Mexican authorities say they arrested a man wanted in the killing of U.S. Border Patrol agent Brian Terry, whose death led to the public disclosure of the botched “Fast and Furious” gun-smuggling sting.
Leonel Sanchez Jesus Meza was arrested in Puerto Penasco, about 60 miles south of the Arizona border, the Ministry of Public Security said in a statement Friday.
The investigation into Terry’s killing revealed the existence of Operation Fast and Furious, which sought to build arms trafficking cases against drug cartels and smuggling networks.
The “Fast and Furious” fallout led to a congressional investigation that culminated with the U.S. House of Representatives finding Attorney General Eric Holder in contempt of Congress.
Meza, who was arrested Thursday, is being held with an international extradition request by the United States, the ministry said.
Mexican authorities say he goes by the alias Lionel Portillo-Meza. He is the second person arrested in the case; three others are wanted and believed to be at large in Mexico.
The five were indicted by a federal grand jury in Arizona on a myriad of charges, including first-degree murder, in connection with Terry’s death.
The indictment, handed down last year in a federal court in Arizona, accuses the men of entering the United States illegally from Mexico intent on robbing drug traffickers of marijuana.
Terry was killed during a firefight on December 14, 2010, between Border Patrol agents and the men in rural Rio Rico, Arizona, near the border of Mexico, according to the indictment.
Two guns found at the scene of the firefight were linked to Operation Fast and Furious.
Deep inside the military’s special operations forces there is a crisis of conscience unfolding. The publication of “No Easy Day,” a former Navy SEAL’s account of the raid that killed Osama bin Laden, is forcing many to rethink a fundamental point of military honor. How much should America’s commandostalk about what they do?
It’s a debate that goes beyond disclosure of classified information, which is a crime. The discussion now centers on honor, ethics and cultural values inside the ranks.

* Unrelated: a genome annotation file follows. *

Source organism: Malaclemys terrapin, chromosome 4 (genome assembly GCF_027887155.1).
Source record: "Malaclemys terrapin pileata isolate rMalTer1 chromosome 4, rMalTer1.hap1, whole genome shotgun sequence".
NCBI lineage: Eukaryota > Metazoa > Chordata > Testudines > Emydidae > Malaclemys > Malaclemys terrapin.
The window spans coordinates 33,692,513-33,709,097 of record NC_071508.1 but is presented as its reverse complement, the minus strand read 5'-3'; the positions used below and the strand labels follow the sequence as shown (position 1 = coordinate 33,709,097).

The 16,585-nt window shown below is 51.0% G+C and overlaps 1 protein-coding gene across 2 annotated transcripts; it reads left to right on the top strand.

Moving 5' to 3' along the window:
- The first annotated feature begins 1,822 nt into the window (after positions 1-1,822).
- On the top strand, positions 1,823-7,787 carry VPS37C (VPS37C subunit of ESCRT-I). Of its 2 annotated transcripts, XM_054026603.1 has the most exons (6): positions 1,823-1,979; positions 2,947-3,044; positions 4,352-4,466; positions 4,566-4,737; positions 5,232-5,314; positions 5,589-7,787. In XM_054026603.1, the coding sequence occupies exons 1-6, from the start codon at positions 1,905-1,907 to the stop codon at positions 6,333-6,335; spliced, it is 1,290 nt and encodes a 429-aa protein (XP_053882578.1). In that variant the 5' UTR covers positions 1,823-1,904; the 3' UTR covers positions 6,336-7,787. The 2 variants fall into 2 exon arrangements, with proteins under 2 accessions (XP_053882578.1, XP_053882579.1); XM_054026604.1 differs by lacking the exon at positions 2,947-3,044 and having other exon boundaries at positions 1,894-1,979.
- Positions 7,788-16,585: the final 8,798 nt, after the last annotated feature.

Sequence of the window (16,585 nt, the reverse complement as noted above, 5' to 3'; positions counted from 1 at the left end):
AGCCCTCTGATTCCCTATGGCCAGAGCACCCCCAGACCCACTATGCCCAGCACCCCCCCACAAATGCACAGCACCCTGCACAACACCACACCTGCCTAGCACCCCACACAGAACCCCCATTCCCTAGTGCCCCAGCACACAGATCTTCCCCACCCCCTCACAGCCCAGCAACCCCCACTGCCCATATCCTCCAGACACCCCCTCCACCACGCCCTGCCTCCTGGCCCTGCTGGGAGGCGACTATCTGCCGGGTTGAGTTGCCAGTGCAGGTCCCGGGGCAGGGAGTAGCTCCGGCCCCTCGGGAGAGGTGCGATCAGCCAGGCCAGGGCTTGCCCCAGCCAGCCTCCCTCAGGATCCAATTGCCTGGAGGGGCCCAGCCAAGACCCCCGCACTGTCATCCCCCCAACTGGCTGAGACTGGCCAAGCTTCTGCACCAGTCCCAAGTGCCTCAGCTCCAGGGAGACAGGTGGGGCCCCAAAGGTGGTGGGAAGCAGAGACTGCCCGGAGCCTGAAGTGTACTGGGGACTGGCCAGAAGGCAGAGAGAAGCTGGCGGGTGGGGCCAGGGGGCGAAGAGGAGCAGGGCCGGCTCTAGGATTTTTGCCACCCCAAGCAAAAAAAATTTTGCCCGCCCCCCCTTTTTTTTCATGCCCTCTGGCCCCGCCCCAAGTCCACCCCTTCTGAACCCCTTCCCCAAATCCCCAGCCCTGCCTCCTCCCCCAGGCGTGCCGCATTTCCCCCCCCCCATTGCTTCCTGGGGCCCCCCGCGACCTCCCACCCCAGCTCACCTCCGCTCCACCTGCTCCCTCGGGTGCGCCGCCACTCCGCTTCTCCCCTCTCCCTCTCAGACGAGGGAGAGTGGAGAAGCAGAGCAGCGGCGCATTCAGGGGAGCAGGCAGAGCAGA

“This is a battle for the conscience of the SEALs,” a recently retired senior SEAL told me.
He served for decades in operational positions in the force, and has never told me any of the details of his missions. For years he did what every SEAL has done: Go on raids, find targets and, if necessary, kill them. It’s what the nation asks of them.
The question now: Is the SEAL community taking that Tom Clancy superman image and turning it into celebrity? “Was No Easy Day” indeed that last straw?
“It’s a generational thing that is happening to some extent,” the retired SEAL said. Some younger SEALs who have grown up in the age of the Internet and instant online communications simply feel it’s their right to talk about their work, as long as they can claim it’s not classified, he said.
This senior SEAL said he and his peers grew up in a generation where “we don’t talk about what we do,” and he feels it should be kept that way.
In fact, the chief Navy SEAL wrote a scathing e-mail to his 2,500 troops, which began with the fundamental SEAL ethos.
“We do NOT advertise the nature of our work, NOR do we seek recognition for our actions,” said Rear Adm. Sean Pybus.
Pybus told the men he is “disappointed, embarrassed and concerned” that troops are now openly speaking and writing about what they do.
“Most of us have always thought that the privilege of working with some of our nation’s toughest warriors on challenging missions would be enough to be proud of, with no further compensation or celebrity required.
“Today, we find former SEALs headlining positions in a presidential campaign; hawking details about a mission against Enemy Number 1; and generally selling other aspects of NSW training and operations.”
Pybus continued: “For an Elite Force that should be humble and disciplined for life, we are certainly not appearing to be so. We owe our chain of command much better than this.”
Every SEAL, indeed everyone in U.S. military special operations units, knows exactly what Pybus is saying. He’s warning that fundamental trust is at risk. And the risk is on many levels, from the campfire to the Oval Office.
President George W. Bush and his administration claims that only three terror suspects, none of whom were Libyan, were waterboarded during interrogations.
Libyans claim water boarding and other CIA abuses
An alleged new case of waterboarding emerged in a massive report Thursday detailing brutal CIA interrogations of Libyan detainees last decade before they were handed over to Moammar Gadhafi’s regime.
Mohammed al-Shoroeiya “provided detailed and credible testimony that he was waterboarded on repeated occasions during U.S. interrogations in Afghanistan,” Human Rights Watch said in a 200-plus page report.
The allegations directly challenge long-standing claims by President George W. Bush and his administration that only three terror suspects, none of whom were Libyan, were waterboarded during interrogations.
Human rights groups consider waterboarding — in which a prisoner is restrained and water poured over his mouth and nose to produce the sensation of drowning — a form of torture.